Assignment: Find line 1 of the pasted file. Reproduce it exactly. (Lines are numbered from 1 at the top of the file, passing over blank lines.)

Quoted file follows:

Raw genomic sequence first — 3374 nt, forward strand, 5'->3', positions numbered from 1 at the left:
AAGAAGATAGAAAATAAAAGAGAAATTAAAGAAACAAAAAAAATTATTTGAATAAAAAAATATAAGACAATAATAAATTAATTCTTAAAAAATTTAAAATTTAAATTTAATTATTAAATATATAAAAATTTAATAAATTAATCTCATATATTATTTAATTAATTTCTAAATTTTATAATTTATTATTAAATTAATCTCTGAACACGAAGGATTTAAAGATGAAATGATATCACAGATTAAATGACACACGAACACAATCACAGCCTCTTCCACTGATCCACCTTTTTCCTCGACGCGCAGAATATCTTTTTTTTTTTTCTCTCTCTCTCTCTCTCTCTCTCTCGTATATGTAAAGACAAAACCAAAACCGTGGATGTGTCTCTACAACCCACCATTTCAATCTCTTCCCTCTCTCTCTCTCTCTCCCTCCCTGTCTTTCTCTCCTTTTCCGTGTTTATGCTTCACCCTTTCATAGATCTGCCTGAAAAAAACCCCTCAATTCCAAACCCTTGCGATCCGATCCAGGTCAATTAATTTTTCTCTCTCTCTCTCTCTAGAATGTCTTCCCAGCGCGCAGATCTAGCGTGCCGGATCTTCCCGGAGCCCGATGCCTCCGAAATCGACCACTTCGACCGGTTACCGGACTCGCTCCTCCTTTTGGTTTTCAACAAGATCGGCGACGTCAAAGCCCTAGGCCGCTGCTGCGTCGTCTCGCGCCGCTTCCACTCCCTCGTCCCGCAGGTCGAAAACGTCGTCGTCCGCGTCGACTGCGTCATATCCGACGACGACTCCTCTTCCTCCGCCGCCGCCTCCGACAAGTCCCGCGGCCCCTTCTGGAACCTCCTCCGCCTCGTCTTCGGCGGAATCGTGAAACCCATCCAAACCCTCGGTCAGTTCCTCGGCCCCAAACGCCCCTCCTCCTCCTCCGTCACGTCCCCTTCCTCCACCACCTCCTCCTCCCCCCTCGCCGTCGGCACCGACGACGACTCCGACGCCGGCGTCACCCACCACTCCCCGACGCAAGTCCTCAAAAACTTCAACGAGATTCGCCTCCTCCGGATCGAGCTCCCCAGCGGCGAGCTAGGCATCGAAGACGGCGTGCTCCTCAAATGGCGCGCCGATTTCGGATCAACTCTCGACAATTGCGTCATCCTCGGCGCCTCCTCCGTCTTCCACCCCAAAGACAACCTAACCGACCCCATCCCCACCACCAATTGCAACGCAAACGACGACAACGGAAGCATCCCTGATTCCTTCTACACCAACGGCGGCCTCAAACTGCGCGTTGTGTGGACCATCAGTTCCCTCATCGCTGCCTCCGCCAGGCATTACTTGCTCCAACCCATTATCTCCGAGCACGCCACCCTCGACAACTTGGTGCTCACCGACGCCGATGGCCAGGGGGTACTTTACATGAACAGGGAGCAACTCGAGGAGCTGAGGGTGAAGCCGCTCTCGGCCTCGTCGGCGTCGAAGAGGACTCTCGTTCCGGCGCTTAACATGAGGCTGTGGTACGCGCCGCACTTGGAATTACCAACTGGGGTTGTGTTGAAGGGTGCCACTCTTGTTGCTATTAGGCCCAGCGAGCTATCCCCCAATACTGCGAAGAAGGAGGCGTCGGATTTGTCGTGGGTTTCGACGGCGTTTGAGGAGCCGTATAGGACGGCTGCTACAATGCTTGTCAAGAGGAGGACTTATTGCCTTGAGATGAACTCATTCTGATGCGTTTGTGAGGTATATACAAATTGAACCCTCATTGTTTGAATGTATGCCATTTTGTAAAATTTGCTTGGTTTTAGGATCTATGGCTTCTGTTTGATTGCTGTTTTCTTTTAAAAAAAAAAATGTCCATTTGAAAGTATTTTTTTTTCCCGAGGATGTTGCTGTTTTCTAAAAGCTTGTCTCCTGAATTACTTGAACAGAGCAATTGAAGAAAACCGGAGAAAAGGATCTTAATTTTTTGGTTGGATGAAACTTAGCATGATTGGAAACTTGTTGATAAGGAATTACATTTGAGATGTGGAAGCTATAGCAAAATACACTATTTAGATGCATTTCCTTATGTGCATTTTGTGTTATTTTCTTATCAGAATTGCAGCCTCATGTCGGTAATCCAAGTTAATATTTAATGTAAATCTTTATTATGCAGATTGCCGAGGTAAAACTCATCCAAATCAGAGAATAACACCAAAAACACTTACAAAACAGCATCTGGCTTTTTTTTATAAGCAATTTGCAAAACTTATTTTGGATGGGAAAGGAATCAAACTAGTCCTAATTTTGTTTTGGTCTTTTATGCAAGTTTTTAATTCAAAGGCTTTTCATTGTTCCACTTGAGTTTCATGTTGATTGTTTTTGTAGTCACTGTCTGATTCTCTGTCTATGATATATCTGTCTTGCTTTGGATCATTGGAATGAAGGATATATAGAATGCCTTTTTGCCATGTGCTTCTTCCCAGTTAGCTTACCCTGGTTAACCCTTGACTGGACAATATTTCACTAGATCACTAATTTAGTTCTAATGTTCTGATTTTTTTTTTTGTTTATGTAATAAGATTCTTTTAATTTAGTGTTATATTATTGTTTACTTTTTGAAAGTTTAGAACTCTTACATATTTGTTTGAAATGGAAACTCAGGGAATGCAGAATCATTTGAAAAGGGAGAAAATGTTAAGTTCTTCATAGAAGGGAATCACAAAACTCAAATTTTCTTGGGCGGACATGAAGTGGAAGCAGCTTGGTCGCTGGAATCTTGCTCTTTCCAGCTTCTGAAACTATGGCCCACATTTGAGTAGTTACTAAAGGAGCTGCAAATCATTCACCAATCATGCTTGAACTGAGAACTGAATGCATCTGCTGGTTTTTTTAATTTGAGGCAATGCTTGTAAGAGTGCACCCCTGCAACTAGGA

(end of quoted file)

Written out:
Raw genomic sequence first — 3374 nt, forward strand, 5'->3', positions numbered from 1 at the left: